When we finished bowling, we took a walk into the arcade. We played some old school arcade games, and he played a few new ones. He hit the jackpot for tickets three times so I knew he would get a great prize at the end. And, someone even “paid it forward.” Some guy came up to us and gave us all of his tickets (and there had to have been at least 200) plus his game card. He said there was still some money on it. After my son and I thanked him, we swiped the card–expecting to find a dollar or so–there was $6.00 left! My son enjoyed the rest of his time immensely and he got a really cool prize at the end.
We drove home, took care of Lola, and Grayson got into the shower. Right then, as if on cue, my husband pulled up with Olivia. They had a great time at the Father/Daughter dance. Olivia danced with her friends and her Dad, the guys tried to talk over “too loud” music, and a good time was had by all.
Our family was able to cap off the night relaxing on the couch and eating ice cream. It was one of those EXTREMELY rare nights where everything just falls into place–everything gels–the stars are aligned. All of us needed a night like that. And, at the bowling alley, a little slice of “old school” was contained inside the walls. And, my faith in humanity was restored–if ever so briefly–by a complete stranger.

What’s With The Whole “BFF” Thing?


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So, my daughter is nine…going on nineteen. Seriously, I knew I would have to deal with these types of issues….but I thought I had until at least middle school. I was wrong. She takes forever to pick out an outfit in the morning because everything has to somehow coordinate with everything else she’s wearing for the day. After that half hour debacle, it literally takes another half hour to brush teeth, wash face, do hair, and put on lip gloss. Wait, did I say lip gloss? I’m sorry, I meant my Sephora lipstick….and cover-up….and eyeshadow. She learned that lesson on her own when she wore it and three unrelated adults told her she was too young for make-up. Good, one issue solved. She also has an Instagram account. Hence, I am on Instagram. Sorry, but I need to monitor who she’s talking to and what they are talking about—for her own safety. It’s through Instagram that I have really noticed this silly “BFF” thing. I have seen it around, obviously, but I didn’t realize how seriously these little girls take this stuff. I wonder why they have to have one best friend. I had a best friend growing up, but we never announced it to the world and we had other friends that we played with sometimes and no one got mad or jealous or anything even remotely close—it was just life. Now, girls feel slighted if someone goes out with someone else and they weren’t invited or told about it. It’s kind of nonsensical if you ask me. First of all, why can’t all the girls just be friends? Why do they feel the need to label everything and everyone? Why can’t they be nicer to each other…and themselves, frankly? Looking at the situation as an adult, I see qualities of a “BFF” in many people. My “BFF” when I need to laugh may be completely different from my “BFF” when I need solid advice. There may still be another “BFF” for when I’m depressed and still another for when I feel like going out to have some fun. The notion that one person has to fit all these situations seems dumb to me as an adult. But, again, I remember when I was a kid and we just “were” if that makes sense. We were able to just “be” with each other. Maybe I was just lucky. Maybe I grew up with the kind of friends who didn’t really care who went with whom to the mall on Saturday as long as everyone bought something nice. Maybe I grew up in a time where friends were genuine and experiences were real and compassion was not an anomaly. Or, maybe my daughter and her circle are just kids of today….going through typical tween stuff….and I only notice it because, as a parent of today, I have to monitor everything she does for her own personal safety. Either way, it’s different now and not in a good way 😦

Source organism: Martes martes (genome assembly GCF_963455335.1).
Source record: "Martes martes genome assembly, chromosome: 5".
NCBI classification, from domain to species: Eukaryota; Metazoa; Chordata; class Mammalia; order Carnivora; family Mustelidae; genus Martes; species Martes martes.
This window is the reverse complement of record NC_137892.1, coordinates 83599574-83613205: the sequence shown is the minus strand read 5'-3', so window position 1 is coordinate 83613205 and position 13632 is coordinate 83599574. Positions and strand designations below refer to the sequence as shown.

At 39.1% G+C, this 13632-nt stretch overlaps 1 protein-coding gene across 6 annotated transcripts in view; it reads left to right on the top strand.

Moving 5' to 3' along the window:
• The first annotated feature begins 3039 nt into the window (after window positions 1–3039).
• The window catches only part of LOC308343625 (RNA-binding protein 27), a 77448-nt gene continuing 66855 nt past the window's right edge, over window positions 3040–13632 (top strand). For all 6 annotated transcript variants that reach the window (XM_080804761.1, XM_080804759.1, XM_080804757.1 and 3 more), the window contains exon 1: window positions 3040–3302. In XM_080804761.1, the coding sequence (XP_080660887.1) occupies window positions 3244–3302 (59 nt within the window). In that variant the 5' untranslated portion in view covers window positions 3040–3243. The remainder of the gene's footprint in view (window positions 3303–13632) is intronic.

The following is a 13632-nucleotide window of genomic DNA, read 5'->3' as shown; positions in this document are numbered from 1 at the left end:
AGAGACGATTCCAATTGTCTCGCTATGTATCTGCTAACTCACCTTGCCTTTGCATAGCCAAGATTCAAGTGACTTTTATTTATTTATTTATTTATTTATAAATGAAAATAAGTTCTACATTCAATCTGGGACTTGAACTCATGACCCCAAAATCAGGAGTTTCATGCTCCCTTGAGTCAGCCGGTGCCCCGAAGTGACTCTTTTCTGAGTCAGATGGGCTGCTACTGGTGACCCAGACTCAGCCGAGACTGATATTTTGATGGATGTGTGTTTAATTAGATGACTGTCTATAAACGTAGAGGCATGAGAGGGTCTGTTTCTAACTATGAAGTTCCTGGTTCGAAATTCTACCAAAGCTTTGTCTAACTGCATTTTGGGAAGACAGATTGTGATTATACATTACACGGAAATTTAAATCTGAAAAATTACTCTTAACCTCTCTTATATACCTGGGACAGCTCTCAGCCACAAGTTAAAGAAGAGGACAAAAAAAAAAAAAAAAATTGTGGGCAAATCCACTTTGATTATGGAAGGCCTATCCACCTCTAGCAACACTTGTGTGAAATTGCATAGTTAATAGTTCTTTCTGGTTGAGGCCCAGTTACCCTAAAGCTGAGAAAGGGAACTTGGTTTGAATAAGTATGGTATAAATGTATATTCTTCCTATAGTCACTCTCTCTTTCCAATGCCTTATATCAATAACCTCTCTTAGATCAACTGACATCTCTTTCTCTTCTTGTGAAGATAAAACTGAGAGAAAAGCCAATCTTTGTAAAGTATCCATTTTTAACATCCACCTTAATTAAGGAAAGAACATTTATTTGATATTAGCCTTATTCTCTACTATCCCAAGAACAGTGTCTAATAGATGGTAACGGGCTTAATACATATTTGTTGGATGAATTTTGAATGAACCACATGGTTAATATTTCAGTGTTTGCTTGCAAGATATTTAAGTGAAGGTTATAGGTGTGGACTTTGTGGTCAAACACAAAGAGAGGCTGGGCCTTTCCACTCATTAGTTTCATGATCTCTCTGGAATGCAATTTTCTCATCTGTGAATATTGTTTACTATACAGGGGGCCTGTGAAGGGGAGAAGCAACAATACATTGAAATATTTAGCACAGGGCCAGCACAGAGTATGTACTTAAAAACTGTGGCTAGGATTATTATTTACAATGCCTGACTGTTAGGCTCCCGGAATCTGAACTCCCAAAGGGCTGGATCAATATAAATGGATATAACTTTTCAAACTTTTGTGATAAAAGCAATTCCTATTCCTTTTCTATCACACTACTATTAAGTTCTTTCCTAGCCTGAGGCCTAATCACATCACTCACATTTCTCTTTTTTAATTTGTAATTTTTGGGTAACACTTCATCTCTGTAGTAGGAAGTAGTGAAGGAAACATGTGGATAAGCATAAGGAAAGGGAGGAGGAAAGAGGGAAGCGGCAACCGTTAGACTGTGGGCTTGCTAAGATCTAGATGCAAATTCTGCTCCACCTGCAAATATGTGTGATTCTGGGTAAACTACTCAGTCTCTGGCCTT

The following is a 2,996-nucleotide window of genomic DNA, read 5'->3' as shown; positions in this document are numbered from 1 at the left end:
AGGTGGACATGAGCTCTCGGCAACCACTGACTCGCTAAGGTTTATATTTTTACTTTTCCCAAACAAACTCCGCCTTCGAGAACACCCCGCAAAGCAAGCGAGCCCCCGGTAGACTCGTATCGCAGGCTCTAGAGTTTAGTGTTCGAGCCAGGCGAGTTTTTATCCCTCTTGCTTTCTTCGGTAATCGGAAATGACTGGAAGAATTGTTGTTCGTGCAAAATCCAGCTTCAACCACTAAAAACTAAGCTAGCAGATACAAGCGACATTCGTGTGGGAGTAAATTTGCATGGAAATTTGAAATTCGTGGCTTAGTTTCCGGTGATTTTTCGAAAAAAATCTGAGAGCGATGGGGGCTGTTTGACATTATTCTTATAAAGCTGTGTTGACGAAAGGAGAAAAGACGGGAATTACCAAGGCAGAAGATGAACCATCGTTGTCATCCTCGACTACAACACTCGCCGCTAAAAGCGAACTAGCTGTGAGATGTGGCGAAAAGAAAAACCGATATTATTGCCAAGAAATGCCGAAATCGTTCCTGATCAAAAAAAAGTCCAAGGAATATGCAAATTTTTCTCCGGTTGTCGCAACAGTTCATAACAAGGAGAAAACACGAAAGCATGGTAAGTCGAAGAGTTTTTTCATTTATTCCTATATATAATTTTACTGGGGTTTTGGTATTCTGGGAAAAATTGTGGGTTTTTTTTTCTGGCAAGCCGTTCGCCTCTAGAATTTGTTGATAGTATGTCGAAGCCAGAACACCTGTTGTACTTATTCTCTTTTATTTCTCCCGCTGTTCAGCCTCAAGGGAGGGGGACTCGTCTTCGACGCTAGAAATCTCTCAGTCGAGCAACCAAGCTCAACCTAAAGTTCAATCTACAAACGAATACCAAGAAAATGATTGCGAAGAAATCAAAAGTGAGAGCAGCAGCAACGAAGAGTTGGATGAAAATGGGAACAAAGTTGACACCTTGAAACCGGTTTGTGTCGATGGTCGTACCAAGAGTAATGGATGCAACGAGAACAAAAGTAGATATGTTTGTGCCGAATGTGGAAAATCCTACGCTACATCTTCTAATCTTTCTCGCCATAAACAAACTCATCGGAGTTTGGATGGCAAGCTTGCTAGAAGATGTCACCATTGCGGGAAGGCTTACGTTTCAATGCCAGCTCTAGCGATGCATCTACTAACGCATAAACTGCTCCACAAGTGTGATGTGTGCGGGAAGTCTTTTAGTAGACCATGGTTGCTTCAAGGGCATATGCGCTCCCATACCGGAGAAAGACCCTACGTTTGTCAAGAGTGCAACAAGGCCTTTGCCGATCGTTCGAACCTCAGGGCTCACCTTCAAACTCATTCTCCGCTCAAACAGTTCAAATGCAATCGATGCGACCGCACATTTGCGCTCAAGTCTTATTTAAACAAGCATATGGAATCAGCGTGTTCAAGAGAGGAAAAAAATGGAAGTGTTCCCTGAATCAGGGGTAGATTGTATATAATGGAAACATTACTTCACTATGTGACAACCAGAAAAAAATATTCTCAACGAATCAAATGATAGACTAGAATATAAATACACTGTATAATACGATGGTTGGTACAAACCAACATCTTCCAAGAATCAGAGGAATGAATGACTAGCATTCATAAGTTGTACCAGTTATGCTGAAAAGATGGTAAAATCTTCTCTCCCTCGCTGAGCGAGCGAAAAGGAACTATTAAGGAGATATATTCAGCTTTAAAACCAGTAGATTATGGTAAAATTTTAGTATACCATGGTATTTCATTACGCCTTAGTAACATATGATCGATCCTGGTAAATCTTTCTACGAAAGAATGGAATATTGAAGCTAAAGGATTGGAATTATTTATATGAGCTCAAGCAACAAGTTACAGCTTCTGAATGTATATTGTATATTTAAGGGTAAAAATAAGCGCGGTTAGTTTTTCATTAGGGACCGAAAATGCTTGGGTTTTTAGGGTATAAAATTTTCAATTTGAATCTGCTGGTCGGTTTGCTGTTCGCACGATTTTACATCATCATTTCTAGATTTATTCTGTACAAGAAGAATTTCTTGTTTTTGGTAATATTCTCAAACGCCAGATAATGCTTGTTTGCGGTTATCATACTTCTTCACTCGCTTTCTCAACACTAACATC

Lease Or Buy Space For A Business?